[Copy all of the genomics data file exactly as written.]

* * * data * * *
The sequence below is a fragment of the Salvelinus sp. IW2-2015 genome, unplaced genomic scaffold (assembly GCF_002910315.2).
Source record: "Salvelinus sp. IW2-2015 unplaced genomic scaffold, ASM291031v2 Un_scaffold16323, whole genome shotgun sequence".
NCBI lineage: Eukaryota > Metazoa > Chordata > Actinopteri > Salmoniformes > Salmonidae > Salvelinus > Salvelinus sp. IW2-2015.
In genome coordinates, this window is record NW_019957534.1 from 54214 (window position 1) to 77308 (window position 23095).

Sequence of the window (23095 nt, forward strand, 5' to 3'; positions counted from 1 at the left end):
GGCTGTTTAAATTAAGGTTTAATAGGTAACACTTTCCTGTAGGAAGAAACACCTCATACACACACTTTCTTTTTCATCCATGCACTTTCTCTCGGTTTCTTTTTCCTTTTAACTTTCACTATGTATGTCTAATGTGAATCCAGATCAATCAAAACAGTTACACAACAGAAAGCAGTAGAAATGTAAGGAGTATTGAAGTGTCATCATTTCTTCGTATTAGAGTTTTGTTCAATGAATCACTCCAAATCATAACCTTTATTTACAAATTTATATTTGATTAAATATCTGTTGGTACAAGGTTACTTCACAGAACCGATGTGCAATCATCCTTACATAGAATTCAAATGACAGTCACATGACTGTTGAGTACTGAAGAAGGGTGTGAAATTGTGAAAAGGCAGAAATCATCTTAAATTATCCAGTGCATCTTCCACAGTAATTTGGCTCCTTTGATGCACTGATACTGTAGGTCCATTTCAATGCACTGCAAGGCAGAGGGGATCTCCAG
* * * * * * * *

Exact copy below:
The sequence below is a fragment of the Salvelinus sp. IW2-2015 genome, unplaced genomic scaffold (assembly GCF_002910315.2).
Source record: "Salvelinus sp. IW2-2015 unplaced genomic scaffold, ASM291031v2 Un_scaffold16323, whole genome shotgun sequence".
NCBI lineage: Eukaryota > Metazoa > Chordata > Actinopteri > Salmoniformes > Salmonidae > Salvelinus > Salvelinus sp. IW2-2015.
In genome coordinates, this window is record NW_019957534.1 from 54214 (window position 1) to 77308 (window position 23095).

Sequence of the window (23095 nt, forward strand, 5' to 3'; positions counted from 1 at the left end):
GGCTGTTTAAATTAAGGTTTAATAGGTAACACTTTCCTGTAGGAAGAAACACCTCATACACACACTTTCTTTTTCATCCATGCACTTTCTCTCGGTTTCTTTTTCCTTTTAACTTTCACTATGTATGTCTAATGTGAATCCAGATCAATCAAAACAGTTACACAACAGAAAGCAGTAGAAATGTAAGGAGTATTGAAGTGTCATCATTTCTTCGTATTAGAGTTTTGTTCAATGAATCACTCCAAATCATAACCTTTATTTACAAATTTATATTTGATTAAATATCTGTTGGTACAAGGTTACTTCACAGAACCGATGTGCAATCATCCTTACATAGAATTCAAATGACAGTCACATGACTGTTGAGTACTGAAGAAGGGTGTGAAATTGTGAAAAGGCAGAAATCATCTTAAATTATCCAGTGCATCTTCCACAGTAATTTGGCTCCTTTGATGCACTGATACTGTAGGTCCATTTCAATGCACTGCAAGGCAGAGGGGATCTCCAG